January 19, 2017
Well, the dreaded day is finally upon us. I really hope my fears and misgivings about the incoming Trump administration prove to be unfounded, but very little has been said or done in recent days to raise my level of confidence. The war of words between the President-elect and CIA Chief John Brennan (see BBC), Rep. John Lewis, leader of the House Democratic boycott, and others suggest a leader who is incapable of tolerating the slightest offense.
The inaugural festivities tomorrow evening are likely to be paradoxical, with multi-millionaires flattering each other in luxury while the working class voters who put Trump into office figuratively gaze through the window from the outside. The contrast reflects the tensions within the Republican Party, which is undergoing a profound (and probably permanent) transformation into the opposite of what it once stood for. Even though Trump rode a wave of populist resentment into office, there will be no repeat of the 1829 White House keg party, when the rural ruffian supporters of newly-inaugurated President Andrew Jackson (the very model of what it meant to be a true Democrat for many decades) damaged White House furniture while whooping it up. Any trouble from Trump's supporters is likely to involve street clashes between "Bikers for Trump" and anti-Trump protesters. At a time when police in America are regarded with more hostility and scorn than at any time since the 1960s, the possibility of political violence in Washington is especially high.
Even though the term populist aptly describes his base of electoral support, it remains to be seen to what degree will the Trump presidency be meaningfully "populist." I wrote on Facebook that I have studied populist regimes in Latin America, so this is familiar theme to me. In particular, there have been three populist regimes in modern Peru: Gen. Juan Velasco (in power 1968-1975), Alan Garcia (in power 1985-1990), and Alberto Fujimori (in power 1990-2000). The first two pushed a radical, left-wing agenda, the first via a military regime and the second via a democratic regime that proved to be too fragile. Both failed miserably. In contrast, Fujimori surpised everyone by reneging on his vague campaign promises and adopting a harsh free-market economic stabilization program, coupled with a fierce anti-terrorism campaign implemented with authoritarian means. (He launched an "auto-coup" in 1992, shutting down the Congress for almost a year, and having a new constitution drafted.) Fujimori achieved spectacular success in policy, but it went to his head, as his government became entangled in a variety of corruption scandals, and he left office in disgrace soon after being elected (fraudulently) to a third term in 2000.
In terms of his base of support and egoistic tendencies, Trump reminds me a lot of Fujimori, and while I don't think he's a "fascist," his bully-pulpit style does smack of authoritarianism. As I concluded on Facebook, "Chances are, we're in for one hell of a scary ride under Trump. But little if anything will get solved." For more background, see "What The Trump Era Will Feel Like: Clues From Populist Regimes Around The World" at forbes.com; hat tip to Emily, a former student of mine at Sweet Briar College.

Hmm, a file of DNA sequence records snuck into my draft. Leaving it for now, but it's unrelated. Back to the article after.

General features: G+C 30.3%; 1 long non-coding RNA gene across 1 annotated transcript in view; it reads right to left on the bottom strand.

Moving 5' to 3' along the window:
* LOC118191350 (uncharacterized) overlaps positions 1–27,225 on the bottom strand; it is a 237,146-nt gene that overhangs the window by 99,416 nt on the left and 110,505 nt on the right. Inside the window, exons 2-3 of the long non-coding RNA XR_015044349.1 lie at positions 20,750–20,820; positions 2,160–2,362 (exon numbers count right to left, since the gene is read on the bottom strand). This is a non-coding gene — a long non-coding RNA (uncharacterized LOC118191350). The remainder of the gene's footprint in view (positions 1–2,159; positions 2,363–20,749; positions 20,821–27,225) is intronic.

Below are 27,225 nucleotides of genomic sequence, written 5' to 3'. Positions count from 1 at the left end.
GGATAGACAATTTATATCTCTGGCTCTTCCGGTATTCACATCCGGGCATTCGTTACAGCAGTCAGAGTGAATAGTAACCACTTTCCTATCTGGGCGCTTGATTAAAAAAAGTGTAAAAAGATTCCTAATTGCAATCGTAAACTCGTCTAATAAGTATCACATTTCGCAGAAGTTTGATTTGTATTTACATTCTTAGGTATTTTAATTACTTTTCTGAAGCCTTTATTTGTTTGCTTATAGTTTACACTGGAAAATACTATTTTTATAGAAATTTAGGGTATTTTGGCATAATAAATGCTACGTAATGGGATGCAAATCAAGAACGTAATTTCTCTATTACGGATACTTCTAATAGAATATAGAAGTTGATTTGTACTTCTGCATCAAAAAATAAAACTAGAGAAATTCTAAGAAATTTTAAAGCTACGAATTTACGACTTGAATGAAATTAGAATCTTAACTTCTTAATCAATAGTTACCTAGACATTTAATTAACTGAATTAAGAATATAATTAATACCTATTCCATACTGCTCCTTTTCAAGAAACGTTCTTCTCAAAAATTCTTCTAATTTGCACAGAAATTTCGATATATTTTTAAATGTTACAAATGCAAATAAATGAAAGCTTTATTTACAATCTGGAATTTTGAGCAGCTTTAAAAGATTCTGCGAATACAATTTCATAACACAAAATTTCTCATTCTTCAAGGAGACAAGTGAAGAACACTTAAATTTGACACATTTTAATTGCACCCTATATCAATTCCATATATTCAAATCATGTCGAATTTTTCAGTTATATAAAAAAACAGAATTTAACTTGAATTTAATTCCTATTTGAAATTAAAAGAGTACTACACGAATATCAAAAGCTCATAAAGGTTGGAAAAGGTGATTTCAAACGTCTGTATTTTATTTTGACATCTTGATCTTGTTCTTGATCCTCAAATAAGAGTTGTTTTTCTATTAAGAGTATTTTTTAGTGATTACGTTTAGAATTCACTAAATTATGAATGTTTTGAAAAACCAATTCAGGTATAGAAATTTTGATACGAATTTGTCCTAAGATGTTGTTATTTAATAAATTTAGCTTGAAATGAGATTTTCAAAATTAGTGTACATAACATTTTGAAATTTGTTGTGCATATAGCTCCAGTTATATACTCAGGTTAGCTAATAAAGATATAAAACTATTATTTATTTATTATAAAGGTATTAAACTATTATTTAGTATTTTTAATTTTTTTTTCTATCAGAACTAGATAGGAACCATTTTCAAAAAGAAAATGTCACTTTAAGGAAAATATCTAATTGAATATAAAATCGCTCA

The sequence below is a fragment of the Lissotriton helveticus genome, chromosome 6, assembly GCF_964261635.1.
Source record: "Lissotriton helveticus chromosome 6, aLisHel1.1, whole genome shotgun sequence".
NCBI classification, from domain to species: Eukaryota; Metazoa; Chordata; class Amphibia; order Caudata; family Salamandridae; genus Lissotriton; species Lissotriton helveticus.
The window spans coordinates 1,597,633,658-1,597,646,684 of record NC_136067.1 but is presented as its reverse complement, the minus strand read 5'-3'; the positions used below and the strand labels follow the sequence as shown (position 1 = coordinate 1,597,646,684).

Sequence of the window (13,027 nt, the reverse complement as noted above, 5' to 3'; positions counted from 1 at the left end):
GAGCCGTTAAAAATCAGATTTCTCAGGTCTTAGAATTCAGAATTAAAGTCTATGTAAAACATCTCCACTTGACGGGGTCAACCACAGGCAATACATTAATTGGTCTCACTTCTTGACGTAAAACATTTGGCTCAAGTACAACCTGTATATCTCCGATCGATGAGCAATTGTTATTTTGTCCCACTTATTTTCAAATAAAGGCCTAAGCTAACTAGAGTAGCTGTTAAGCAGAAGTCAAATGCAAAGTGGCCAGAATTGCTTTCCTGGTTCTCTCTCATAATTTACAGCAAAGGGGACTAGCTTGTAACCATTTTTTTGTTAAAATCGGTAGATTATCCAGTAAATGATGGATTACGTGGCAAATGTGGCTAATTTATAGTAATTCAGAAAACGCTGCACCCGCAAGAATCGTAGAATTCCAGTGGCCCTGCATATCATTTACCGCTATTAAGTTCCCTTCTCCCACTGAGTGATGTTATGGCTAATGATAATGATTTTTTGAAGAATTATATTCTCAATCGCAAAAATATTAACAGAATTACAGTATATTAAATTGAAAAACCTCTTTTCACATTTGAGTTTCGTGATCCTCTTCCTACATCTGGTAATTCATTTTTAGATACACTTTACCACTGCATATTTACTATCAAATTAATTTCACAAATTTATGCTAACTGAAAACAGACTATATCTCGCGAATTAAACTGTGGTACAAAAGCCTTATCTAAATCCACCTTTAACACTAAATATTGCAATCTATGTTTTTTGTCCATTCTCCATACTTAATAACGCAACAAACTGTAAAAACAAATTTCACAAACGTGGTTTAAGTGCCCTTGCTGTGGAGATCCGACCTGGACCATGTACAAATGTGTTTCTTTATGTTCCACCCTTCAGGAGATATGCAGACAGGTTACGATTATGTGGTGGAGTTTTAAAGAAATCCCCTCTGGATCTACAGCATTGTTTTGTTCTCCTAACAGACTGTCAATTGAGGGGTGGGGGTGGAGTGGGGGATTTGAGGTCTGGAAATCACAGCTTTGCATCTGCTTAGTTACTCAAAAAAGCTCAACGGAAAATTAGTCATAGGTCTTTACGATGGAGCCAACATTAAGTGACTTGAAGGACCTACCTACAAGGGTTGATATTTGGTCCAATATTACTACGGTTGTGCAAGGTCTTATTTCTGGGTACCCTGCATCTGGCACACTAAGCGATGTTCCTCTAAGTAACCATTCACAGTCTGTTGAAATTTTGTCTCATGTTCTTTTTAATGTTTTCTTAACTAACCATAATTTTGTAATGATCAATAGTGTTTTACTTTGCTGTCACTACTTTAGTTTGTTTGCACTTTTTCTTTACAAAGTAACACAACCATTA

Even when I identified as a Republican, I generally avoided the polemics over social and cultural issues. The libertarian in me says "live and let live," and my religious upbringing reminds me of when Jesus said, "Let he who is without sin cast the first stone." So all of the kulturkampf angst about issues such as abortion, gays marriage, drug abuse, etc. fails to excite me very much. When the cast of the Broadway play "Hamilton" scolded Vice Presidential candidate Mike Pence last fall, I was only mildly offended. People who make a living on a stage tend to have an exaggerated sense of their own importance, so it's par for the course. Besides, I'm in no position to judge the aesthetic merits of that play. But having said all that, I must say that the article in Reason.com ("Finally: The Case Against Hamilton"; hat tip to Nick Sorrentino) makes a compelling case about the underlying reasons for the upset election outcome of last November:
"The election of Donald Trump and the leave vote in the United Kingdom aren't just political decisions. They're a cultural revolt against the pomposity of upper-crust liberals who don't have to live with the consequences of their own values. Hamilton is where the modern day Marie Antoinettes tell unemployed forklift drivers to eat cake."
Personally and professionally, I don't really fit into either the "elite" or the "populist" social categories, which gives me perhaps a more neutral perspective on some of the ongoing clashes in American society today.
* That's a not-too-subtle reference to the 1965 protest song by Barry McGuire, "Eve of Destruction," which I will explain in an upcoming blog post.
A big part of what divides people in America is how they understand Donald Trump, who is prone to making filthy trash talk about his opponents, and grandiose, outrageous boasts about himself. Last September, Salena Zito wrote of Donald Trump in the Atlantic that "When he makes claims like this, the press takes him literally, but not seriously; his supporters take him seriously, but not literally." For example, his supporters take him seriously (as being capable of governing) but not literally (e.g., they discount his promises about building a wall), while members of the press take him literally (e.g., starting a trade war with China) but not seriously (e.g., he's a buffoon or a clown). I suppose those people (presumably his opponents) who take him seriously and literally must be truly petrified with fright; see Charles Lane in the Washington Post. Me? Up until recently, I haven't been taking him seriously or literally, but now that he is on the cusp of power, I no longer have that luxury.